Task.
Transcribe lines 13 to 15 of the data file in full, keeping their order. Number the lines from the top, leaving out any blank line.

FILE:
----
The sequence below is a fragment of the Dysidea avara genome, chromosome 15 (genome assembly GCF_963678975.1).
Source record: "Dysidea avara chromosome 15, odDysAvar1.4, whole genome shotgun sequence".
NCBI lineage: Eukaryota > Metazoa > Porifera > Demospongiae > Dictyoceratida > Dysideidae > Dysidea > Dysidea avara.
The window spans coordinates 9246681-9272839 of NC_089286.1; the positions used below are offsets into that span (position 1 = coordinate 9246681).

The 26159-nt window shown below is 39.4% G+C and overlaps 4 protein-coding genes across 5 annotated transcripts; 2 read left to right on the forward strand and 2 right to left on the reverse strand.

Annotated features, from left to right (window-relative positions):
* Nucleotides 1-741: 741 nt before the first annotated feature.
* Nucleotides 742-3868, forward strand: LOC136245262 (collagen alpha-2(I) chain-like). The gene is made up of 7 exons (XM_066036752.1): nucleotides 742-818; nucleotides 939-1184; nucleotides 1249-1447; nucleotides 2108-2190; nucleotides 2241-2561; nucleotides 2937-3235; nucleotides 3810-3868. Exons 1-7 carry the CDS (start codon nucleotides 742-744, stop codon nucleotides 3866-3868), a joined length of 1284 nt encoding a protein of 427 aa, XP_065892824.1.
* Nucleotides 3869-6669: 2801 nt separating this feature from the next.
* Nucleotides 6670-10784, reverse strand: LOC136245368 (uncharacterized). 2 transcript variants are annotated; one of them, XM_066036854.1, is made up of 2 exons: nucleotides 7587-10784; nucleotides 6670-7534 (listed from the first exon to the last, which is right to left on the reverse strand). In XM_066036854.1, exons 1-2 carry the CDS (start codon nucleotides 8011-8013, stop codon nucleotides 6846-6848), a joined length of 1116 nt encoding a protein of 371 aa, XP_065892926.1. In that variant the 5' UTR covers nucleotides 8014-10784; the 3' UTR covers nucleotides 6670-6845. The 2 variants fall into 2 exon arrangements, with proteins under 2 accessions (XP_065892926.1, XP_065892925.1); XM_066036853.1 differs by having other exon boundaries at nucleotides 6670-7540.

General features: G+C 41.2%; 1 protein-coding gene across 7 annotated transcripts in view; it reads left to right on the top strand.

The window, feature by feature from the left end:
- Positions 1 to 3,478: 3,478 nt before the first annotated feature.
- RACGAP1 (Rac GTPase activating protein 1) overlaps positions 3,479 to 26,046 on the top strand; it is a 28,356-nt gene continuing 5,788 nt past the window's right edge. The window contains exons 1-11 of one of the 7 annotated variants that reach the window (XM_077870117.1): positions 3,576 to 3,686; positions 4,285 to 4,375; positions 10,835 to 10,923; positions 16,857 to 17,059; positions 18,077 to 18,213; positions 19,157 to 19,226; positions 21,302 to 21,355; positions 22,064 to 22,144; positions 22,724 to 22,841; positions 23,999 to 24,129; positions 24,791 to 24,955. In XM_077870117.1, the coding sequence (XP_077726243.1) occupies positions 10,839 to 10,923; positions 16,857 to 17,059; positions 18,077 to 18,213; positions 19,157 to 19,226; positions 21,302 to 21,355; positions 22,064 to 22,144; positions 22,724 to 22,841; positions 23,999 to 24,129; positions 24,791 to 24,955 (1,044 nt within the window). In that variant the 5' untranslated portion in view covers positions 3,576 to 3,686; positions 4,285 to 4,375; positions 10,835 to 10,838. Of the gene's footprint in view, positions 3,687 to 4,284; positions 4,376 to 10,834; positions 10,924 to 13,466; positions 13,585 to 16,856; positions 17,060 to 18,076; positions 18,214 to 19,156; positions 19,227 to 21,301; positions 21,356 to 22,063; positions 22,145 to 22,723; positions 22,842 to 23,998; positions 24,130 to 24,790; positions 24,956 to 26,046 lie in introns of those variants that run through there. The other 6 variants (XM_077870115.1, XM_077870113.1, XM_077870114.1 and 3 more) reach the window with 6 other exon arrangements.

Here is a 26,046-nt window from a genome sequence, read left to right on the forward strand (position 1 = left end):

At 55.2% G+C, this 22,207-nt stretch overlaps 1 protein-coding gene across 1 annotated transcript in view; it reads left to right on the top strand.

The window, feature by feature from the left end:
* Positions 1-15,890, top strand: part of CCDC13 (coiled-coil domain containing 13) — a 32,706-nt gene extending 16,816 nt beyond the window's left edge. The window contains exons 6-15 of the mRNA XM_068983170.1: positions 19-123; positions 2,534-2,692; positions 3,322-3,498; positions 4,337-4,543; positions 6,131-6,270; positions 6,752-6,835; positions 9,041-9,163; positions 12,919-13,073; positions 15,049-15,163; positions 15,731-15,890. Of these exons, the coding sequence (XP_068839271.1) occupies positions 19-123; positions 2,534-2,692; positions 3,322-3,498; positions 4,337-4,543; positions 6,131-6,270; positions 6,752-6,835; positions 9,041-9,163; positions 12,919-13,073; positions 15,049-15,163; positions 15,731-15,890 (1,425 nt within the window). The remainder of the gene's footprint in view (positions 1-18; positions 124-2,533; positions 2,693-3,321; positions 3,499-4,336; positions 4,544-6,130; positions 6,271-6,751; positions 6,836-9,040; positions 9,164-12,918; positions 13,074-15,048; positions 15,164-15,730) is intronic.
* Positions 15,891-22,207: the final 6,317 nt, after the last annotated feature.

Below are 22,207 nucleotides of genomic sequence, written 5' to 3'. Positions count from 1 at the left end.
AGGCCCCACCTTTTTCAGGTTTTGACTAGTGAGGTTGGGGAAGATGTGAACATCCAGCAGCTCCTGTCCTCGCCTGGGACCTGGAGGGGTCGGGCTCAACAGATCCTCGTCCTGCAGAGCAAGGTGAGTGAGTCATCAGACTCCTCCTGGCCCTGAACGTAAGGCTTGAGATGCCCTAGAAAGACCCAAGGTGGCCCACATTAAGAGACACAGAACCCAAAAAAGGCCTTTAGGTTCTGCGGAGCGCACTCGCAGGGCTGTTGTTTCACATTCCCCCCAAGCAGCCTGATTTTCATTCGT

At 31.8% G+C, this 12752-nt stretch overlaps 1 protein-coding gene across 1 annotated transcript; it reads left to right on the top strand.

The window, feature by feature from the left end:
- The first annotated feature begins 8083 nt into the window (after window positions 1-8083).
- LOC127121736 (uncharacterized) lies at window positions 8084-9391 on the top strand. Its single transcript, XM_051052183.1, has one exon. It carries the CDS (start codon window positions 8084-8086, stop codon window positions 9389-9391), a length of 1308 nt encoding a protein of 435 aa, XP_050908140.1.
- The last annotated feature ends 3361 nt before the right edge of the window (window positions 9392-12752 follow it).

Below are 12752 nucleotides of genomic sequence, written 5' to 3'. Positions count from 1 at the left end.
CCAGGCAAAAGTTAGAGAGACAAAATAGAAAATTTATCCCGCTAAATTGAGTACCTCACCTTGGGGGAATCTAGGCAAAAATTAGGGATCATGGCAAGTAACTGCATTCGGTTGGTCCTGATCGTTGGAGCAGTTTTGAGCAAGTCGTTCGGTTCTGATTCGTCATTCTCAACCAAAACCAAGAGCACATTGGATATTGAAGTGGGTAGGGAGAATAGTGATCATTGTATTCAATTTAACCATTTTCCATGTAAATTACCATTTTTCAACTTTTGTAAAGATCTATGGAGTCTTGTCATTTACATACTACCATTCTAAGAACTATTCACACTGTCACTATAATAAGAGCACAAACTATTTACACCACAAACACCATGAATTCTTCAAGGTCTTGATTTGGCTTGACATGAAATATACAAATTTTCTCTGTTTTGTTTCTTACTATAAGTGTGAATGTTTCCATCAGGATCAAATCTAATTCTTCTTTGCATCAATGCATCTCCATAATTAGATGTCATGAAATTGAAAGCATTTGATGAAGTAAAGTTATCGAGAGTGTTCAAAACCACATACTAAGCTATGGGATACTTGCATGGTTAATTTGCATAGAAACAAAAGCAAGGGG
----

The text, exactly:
- Positions 1 to 3,478: 3,478 nt before the first annotated feature.
- RACGAP1 (Rac GTPase activating protein 1) overlaps positions 3,479 to 26,046 on the top strand; it is a 28,356-nt gene continuing 5,788 nt past the window's right edge. The window contains exons 1-11 of one of the 7 annotated variants that reach the window (XM_077870117.1): positions 3,576 to 3,686; positions 4,285 to 4,375; positions 10,835 to 10,923; positions 16,857 to 17,059; positions 18,077 to 18,213; positions 19,157 to 19,226; positions 21,302 to 21,355; positions 22,064 to 22,144; positions 22,724 to 22,841; positions 23,999 to 24,129; positions 24,791 to 24,955. In XM_077870117.1, the coding sequence (XP_077726243.1) occupies positions 10,839 to 10,923; positions 16,857 to 17,059; positions 18,077 to 18,213; positions 19,157 to 19,226; positions 21,302 to 21,355; positions 22,064 to 22,144; positions 22,724 to 22,841; positions 23,999 to 24,129; positions 24,791 to 24,955 (1,044 nt within the window). In that variant the 5' untranslated portion in view covers positions 3,576 to 3,686; positions 4,285 to 4,375; positions 10,835 to 10,838. Of the gene's footprint in view, positions 3,687 to 4,284; positions 4,376 to 10,834; positions 10,924 to 13,466; positions 13,585 to 16,856; positions 17,060 to 18,076; positions 18,214 to 19,156; positions 19,227 to 21,301; positions 21,356 to 22,063; positions 22,145 to 22,723; positions 22,842 to 23,998; positions 24,130 to 24,790; positions 24,956 to 26,046 lie in introns of those variants that run through there. The other 6 variants (XM_077870115.1, XM_077870113.1, XM_077870114.1 and 3 more) reach the window with 6 other exon arrangements.

Here is a 26,046-nt window from a genome sequence, read left to right on the forward strand (position 1 = left end):